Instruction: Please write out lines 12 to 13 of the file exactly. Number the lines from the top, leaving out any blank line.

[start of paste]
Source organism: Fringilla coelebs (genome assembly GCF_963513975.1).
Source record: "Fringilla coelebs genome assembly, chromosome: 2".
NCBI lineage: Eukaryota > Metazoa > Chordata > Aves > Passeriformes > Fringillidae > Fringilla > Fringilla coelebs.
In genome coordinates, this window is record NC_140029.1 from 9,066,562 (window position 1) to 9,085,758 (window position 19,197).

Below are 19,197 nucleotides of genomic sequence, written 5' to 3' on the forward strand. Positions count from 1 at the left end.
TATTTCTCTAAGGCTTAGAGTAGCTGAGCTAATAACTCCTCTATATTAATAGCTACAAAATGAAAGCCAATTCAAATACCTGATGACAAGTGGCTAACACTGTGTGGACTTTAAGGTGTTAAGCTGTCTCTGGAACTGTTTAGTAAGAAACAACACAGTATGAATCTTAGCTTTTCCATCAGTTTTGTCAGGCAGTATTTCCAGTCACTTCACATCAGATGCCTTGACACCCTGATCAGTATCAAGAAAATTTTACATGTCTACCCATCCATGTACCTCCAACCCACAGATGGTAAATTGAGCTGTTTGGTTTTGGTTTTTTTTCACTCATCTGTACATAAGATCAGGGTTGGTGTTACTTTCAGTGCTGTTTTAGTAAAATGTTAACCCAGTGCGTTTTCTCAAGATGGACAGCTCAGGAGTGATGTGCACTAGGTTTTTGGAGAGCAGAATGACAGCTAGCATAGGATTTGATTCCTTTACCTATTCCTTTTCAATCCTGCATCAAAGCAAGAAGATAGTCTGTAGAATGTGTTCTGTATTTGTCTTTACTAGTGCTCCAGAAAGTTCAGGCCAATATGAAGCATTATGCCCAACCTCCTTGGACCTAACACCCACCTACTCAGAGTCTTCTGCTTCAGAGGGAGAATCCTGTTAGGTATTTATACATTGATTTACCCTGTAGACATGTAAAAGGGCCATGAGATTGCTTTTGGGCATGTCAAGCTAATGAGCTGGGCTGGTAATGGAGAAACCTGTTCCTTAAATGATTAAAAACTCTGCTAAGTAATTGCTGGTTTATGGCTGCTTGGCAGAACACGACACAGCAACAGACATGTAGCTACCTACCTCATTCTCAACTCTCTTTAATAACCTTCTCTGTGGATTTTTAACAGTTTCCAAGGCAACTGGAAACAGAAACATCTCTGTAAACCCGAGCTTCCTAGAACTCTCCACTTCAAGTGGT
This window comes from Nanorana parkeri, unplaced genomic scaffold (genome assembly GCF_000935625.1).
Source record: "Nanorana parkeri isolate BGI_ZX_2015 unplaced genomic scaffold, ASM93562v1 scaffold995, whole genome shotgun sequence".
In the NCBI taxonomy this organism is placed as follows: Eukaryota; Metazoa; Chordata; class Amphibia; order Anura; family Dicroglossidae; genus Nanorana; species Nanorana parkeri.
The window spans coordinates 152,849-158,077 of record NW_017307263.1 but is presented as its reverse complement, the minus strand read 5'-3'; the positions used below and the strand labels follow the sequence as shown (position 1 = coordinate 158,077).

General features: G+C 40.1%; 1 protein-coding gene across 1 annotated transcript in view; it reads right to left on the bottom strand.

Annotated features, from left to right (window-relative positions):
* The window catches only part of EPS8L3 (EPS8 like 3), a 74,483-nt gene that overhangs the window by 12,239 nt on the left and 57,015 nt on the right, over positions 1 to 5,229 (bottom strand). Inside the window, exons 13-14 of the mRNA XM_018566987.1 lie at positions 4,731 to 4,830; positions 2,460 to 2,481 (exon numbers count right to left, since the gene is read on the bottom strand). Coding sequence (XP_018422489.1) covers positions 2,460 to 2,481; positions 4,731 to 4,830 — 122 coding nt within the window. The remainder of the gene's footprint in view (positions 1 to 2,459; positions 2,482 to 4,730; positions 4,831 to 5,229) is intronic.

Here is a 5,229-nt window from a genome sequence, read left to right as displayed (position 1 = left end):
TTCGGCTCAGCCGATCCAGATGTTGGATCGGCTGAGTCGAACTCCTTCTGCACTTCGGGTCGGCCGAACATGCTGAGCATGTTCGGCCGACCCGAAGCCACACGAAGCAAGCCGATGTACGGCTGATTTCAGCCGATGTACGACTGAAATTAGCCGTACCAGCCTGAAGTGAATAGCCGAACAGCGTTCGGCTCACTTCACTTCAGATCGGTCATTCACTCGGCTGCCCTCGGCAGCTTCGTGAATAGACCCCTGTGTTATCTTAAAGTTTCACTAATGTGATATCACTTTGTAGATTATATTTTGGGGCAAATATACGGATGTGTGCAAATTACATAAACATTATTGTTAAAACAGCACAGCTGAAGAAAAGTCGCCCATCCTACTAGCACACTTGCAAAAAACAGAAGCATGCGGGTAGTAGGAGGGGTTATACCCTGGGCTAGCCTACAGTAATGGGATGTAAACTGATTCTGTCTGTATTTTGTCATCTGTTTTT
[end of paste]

Annotated features, from left to right (window-relative positions):
* The window catches only part of EPS8L3 (EPS8 like 3), a 74,483-nt gene that overhangs the window by 12,239 nt on the left and 57,015 nt on the right, over positions 1 to 5,229 (bottom strand). Inside the window, exons 13-14 of the mRNA XM_018566987.1 lie at positions 4,731 to 4,830; positions 2,460 to 2,481 (exon numbers count right to left, since the gene is read on the bottom strand). Coding sequence (XP_018422489.1) covers positions 2,460 to 2,481; positions 4,731 to 4,830 — 122 coding nt within the window. The remainder of the gene's footprint in view (positions 1 to 2,459; positions 2,482 to 4,730; positions 4,831 to 5,229) is intronic.